Guiding principles

  1. Government archives and records authorities are responsible for advocating the implementation of comprehensive records management programs in the public sector and for assisting government agencies accordingly.
  2. An essential prerequisite for successful digital recordkeeping is the design and implementation of recordkeeping systems that enable the creation and capture of records in support of business needs, efficiency, accountability and to meet community expectations.
  3. Everyone involved in recordkeeping processes, including records creators, managers and users1, should be made aware of their rights and responsibilities and given adequate support and training.
  4. In developing and implementing recordkeeping systems it is essential to identify at an early stage what records need to be made and how long those records need to be kept to meet business and accountability needs and community expectations.
  5. Systems for making, keeping and using digital records needed to capture and manage standardised metadata which documents the content, context and structure of records, and which enables records to be linked to their functional context.
  6. Records that are made in digital form should be retained in the form which most appropriately ensures their ongoing integrity, authenticity, preservation and access, with a preference for retention in digital form.
  7. Digital records need to be actively managed and maintained if they are to remain authentic, reliable and useable for as long as they are required.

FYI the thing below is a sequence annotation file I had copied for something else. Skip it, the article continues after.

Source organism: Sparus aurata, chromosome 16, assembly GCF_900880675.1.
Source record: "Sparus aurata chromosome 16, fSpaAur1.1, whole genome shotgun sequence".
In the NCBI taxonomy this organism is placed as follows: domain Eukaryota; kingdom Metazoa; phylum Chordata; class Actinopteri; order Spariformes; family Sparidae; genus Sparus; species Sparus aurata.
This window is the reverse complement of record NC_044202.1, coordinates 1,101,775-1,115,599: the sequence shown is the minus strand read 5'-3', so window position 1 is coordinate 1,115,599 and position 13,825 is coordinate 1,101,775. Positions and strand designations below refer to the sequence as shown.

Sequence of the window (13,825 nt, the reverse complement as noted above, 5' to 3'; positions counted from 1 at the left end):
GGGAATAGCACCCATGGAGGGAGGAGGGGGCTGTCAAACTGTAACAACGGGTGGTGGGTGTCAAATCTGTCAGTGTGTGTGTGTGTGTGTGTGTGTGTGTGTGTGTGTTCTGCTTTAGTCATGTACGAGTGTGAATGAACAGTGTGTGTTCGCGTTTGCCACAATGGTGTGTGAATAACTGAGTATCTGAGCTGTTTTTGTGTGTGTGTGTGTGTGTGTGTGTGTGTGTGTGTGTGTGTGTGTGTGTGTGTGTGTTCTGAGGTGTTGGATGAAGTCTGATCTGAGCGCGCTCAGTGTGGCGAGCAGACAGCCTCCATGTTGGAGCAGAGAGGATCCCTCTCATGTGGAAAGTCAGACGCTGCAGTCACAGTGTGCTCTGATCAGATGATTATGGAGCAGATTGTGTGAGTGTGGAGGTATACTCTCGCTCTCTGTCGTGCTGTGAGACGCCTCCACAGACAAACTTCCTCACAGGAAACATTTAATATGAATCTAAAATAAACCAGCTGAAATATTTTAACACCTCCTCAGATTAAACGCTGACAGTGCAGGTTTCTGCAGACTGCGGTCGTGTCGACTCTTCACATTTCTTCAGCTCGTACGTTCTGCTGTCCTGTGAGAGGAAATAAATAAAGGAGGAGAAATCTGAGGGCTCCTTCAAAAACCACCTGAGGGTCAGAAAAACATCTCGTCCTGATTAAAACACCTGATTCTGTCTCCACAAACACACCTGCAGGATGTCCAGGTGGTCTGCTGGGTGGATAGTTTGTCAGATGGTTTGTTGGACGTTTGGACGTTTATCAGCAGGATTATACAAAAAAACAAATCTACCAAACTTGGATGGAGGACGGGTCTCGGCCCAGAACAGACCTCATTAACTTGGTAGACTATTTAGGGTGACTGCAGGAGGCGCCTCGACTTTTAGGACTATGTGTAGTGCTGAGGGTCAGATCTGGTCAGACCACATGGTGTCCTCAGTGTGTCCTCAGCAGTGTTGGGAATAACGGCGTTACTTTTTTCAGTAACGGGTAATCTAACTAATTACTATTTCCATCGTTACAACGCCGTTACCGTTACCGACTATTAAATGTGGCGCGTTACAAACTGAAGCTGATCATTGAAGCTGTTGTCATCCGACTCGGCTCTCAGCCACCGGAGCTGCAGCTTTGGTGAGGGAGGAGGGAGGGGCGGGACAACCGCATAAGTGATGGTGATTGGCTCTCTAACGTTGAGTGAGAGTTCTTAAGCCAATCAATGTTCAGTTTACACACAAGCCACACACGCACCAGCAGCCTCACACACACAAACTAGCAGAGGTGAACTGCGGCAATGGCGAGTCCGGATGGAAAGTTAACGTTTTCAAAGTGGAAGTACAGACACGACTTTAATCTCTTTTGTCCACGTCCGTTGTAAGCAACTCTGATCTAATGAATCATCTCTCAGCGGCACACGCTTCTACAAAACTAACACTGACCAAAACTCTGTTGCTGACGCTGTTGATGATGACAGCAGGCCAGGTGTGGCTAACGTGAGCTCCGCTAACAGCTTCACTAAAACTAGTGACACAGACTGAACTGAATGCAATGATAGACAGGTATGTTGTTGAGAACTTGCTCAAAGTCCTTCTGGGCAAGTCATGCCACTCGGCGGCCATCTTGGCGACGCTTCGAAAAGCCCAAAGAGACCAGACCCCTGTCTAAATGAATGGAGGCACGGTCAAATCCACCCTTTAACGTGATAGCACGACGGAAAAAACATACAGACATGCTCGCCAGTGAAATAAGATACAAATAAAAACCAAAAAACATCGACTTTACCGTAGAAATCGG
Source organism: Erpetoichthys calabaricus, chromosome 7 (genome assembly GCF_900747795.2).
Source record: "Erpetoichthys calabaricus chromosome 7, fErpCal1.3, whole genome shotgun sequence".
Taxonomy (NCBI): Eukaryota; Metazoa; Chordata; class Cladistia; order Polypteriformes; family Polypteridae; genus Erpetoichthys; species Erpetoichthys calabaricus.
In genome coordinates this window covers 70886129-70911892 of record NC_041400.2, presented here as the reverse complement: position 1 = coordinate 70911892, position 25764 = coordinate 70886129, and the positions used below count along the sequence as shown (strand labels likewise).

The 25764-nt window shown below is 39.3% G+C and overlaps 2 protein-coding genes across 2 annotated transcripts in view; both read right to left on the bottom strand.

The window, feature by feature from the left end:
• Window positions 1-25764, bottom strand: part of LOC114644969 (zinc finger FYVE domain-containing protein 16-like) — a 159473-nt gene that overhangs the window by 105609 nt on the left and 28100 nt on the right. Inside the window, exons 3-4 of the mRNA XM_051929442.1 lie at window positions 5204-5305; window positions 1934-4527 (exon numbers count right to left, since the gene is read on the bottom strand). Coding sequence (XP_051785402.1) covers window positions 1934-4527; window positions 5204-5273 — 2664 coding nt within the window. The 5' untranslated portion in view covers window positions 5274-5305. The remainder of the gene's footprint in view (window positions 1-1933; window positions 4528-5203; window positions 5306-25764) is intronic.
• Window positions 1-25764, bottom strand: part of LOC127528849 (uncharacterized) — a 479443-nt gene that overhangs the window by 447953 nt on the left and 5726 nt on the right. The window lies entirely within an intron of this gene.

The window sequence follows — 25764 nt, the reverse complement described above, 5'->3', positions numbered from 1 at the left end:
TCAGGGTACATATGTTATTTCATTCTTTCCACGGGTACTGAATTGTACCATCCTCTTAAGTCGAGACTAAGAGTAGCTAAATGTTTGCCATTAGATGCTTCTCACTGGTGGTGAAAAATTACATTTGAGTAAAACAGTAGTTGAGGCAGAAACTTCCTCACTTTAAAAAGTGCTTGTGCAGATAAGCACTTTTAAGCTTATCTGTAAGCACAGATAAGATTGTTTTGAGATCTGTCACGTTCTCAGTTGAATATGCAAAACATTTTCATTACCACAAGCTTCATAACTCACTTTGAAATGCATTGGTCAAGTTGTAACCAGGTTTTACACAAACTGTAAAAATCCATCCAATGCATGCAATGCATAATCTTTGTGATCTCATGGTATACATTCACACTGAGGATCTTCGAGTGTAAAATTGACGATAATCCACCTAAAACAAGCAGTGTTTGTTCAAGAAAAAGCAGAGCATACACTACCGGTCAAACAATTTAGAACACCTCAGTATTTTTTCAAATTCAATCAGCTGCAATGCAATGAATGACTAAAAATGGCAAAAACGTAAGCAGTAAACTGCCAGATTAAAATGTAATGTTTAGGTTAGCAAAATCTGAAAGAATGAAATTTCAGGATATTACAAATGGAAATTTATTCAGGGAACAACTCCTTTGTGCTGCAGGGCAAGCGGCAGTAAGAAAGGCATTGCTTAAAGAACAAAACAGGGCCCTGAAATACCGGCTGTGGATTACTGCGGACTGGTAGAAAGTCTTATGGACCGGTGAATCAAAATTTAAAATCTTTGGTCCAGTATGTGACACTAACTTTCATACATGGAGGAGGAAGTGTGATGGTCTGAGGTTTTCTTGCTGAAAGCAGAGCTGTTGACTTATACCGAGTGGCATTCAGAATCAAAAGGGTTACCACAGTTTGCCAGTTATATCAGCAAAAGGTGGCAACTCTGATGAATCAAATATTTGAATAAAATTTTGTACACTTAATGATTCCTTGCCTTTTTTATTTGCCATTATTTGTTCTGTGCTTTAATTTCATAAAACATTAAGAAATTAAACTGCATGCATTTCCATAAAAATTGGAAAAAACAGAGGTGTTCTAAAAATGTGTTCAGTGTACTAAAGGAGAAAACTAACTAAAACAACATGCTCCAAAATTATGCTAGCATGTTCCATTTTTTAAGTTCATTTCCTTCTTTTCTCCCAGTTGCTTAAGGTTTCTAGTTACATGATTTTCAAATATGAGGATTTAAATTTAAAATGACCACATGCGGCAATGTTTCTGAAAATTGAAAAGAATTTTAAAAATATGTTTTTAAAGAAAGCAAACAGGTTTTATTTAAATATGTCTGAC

8. Preservation formats for digital records should not be dependent on or constrained by proprietary rights. Digital records that are required for long term use should be retained in stable archival file formats in order to avoid problems associated with proprietary software and hardware dependencies.
  9. Safe, secure and trustworthy digital repositories for the protection and preservation of valuable digital public records need to be established and maintained for each jurisdiction. These repositories may be shared by jurisdictions.
  10. As governed by relevant legislation in each jurisdiction, the public has a general right of access to public records. Access regimes for digital records should be instituted that make full use of digital technologies and public networks to promote and maximise access to records as soon as those records are legally able to be made accessible.